Longlisted for the Booker Prize
Named a Best Book of the Year By: The New York Times Book Review (Notable Books of the Year) * The New York Public Library * The Washington Post * Time.com * The New York Times Critics' (Parul Seghal's Top Books of the Year) * St. Louis Post Dispatch * Apple * Publisher's Weekly
An electrifying novel about beauty, envy, and carelessness from Deborah Levy, author of the Booker Prize finalists Hot Milk and Swimming Home.
It is 1988 and Saul Adler, a narcissistic young historian, has been invited to Communist East Berlin to do research; in exchange, he must publish a favorable essay about the German Democratic Republic. As a gift for his translator's sister, a Beatles fanatic who will be his host, Saul's girlfriend will shoot a photograph of him standing in the crosswalk on Abbey Road, an homage to the famous album cover. As he waits for her to arrive, he is grazed by an oncoming car, which changes the trajectory of his life.
The Man Who Saw Everything is about the difficulty of seeing ourselves and others clearly. It greets the specters that come back to haunt old and new love, previous and current incarnations of Europe, conscious and unconscious transgressions, and real and imagined betrayals, while investigating the cyclic nature of history and its reinvention by people in power. Here, Levy traverses the vast reaches of the human imagination while artfully blurring sexual and political binaries-feminine and masculine, East and West, past and present--to reveal the full spectrum of our world.
APPLE BOOKS REVIEW
Deborah Levy’s elegant and startling novel—her third to be long-listed for the prestigious Booker Prize—takes place in two acts, set 28 years apart. When obsessive historian Saul Adler is hit by a car on a London street, the trajectory of his life is changed forever. Or at least that’s what we’re asked to believe: Saul is the definition of an unreliable narrator. This becomes especially apparent in the novel’s fluid second half, when a second accident propels Saul’s disjointed recollections into a kind of exquisite delirium. A powerful meditation on memory, love, and betrayal, The Man Who Saw Everything captures the essence of what connects us as human beings—and exposes the barriers that keep us from ever truly understanding one another.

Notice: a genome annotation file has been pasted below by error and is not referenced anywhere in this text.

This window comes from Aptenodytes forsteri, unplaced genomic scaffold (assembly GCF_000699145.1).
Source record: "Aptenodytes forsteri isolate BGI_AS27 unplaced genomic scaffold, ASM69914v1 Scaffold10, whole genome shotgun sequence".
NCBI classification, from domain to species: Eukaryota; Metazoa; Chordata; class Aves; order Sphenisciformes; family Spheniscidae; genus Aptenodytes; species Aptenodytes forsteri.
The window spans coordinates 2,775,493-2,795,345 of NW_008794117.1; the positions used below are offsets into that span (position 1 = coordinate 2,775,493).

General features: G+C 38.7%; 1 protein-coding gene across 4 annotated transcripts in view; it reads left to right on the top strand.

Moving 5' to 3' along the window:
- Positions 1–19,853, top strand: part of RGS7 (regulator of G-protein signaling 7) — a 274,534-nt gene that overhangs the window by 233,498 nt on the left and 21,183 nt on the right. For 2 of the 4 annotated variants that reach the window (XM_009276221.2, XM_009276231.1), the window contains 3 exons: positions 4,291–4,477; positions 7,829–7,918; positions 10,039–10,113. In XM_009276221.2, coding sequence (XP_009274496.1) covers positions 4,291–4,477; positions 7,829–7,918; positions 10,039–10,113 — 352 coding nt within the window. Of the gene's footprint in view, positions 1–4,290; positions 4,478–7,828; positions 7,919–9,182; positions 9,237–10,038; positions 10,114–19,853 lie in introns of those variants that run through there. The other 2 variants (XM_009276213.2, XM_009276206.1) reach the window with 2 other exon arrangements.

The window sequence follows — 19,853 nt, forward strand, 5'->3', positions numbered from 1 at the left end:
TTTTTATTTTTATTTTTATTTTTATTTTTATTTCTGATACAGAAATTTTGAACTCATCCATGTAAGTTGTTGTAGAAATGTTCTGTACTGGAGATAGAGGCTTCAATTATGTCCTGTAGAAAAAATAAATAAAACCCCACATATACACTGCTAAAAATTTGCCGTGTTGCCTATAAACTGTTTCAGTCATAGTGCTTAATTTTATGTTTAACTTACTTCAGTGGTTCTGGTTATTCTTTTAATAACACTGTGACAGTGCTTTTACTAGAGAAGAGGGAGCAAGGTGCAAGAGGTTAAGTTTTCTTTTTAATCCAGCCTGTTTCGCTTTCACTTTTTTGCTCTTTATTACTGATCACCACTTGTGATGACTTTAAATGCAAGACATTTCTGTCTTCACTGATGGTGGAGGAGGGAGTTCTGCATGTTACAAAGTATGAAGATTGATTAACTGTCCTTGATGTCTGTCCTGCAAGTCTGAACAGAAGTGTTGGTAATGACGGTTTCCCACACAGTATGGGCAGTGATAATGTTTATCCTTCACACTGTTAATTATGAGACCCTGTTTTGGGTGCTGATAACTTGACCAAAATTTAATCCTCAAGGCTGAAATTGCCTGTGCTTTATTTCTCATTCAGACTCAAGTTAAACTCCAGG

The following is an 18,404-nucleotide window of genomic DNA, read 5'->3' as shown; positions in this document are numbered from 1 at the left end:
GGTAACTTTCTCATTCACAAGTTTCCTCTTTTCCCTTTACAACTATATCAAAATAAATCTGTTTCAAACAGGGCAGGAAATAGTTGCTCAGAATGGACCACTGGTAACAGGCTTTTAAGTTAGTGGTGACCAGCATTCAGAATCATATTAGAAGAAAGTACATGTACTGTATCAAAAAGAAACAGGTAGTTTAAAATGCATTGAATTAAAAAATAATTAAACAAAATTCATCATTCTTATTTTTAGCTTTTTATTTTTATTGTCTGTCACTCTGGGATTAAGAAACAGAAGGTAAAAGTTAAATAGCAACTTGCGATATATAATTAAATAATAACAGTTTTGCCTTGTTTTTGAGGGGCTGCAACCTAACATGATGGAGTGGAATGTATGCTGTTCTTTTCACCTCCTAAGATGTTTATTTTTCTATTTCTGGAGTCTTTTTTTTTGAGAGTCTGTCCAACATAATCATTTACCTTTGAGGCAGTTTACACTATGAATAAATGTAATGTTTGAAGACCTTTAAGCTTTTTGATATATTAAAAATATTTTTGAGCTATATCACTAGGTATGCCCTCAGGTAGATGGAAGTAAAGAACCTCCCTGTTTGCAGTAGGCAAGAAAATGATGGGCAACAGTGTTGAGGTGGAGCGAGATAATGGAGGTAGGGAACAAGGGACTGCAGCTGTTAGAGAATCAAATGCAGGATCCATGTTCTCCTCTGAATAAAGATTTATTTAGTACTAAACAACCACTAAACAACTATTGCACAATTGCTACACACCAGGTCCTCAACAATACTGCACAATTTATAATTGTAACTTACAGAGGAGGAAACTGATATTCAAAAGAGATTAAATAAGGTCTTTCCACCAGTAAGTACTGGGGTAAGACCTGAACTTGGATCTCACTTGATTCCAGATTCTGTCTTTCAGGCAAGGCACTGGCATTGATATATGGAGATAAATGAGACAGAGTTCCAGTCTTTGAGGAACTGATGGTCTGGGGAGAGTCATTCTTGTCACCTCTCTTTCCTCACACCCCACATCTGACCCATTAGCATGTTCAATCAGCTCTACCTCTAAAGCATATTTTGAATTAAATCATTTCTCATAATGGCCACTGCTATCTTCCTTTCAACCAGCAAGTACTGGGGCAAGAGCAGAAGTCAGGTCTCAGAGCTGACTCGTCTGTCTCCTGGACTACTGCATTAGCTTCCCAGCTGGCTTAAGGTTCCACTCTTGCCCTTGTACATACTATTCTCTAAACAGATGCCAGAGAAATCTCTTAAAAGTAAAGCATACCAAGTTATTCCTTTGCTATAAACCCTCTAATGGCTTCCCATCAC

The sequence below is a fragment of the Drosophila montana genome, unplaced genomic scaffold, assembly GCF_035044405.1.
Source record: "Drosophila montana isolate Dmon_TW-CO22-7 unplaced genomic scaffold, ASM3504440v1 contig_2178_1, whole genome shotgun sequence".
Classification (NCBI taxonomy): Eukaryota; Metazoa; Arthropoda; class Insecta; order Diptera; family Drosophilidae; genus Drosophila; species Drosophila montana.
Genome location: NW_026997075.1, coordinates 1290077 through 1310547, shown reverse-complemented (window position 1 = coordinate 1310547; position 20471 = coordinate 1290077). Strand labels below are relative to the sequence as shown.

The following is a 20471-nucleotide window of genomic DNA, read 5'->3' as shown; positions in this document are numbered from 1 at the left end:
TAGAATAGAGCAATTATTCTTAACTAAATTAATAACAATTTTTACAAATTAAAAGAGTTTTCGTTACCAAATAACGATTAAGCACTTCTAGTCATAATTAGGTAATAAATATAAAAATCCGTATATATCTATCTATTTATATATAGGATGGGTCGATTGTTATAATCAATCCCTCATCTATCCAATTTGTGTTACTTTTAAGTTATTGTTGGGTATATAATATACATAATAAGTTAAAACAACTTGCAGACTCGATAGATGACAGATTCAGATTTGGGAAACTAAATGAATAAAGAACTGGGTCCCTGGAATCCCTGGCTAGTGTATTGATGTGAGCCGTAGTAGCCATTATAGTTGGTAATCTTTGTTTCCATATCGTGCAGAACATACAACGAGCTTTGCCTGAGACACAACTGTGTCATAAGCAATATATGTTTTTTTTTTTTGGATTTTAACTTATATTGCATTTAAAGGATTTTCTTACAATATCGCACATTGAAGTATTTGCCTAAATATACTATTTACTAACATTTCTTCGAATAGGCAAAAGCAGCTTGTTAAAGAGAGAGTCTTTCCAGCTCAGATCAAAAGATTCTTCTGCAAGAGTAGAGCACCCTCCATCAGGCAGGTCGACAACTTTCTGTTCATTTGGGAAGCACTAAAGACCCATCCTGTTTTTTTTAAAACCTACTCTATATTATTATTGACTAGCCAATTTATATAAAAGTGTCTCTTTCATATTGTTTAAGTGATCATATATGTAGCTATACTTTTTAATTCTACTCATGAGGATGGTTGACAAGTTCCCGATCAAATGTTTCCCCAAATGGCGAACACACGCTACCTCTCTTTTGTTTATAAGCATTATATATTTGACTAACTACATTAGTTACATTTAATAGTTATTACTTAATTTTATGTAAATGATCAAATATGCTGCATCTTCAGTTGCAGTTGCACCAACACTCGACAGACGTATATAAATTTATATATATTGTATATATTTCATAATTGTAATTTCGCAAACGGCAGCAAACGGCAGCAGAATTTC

Booker Prize finalist Levy (Hot Milk) explores the fragile connections and often vast chasms between self and others in this playful, destabilizing, and consistently surprising novel. The book's first half, set in late 1988, unfolds fairly straightforwardly as young historian Saul Adler, living in London, prepares to travel to communist East Berlin to conduct academic research in exchange for writing a complimentary piece about East Germany's economic miracle. He asks his girlfriend, a talented photographer, to take his photo in the famed Abbey Road crosswalk, as a gift for the Beatles-obsessed sister of his German translator. But as he crosses the road, he is hit by a car and in many ways, his trip, and perhaps his entire life, changes course. In Germany, Saul both falls in love with and later betrays his translator, Walter, even as he suspects Walter is implicated in the East German surveillance machine. Jump forward to 2016, and another car accident in the same crosswalk upends everything the reader (not to mention Saul himself) has come to expect up to that point. The novel's first half may read like a fairly conventional portrait of a narcissistic young man intent on sabotaging his romantic relationships, but the second half is both impressionistic and profound, interrogating divisions between East and West, past and present, fact and fiction, and even life and death. The greatest divide Levy plumbs, however, is the one between the self and other, as Saul reluctantly acknowledges both his culpability in his own life's tragedies and his insignificance in others' narratives. Levy's novel brilliantly explores the parallels between personal and political history, and prompts questions about how one sees oneself and what others see.
I read this in one sitting: I could not put this book down: Sensational: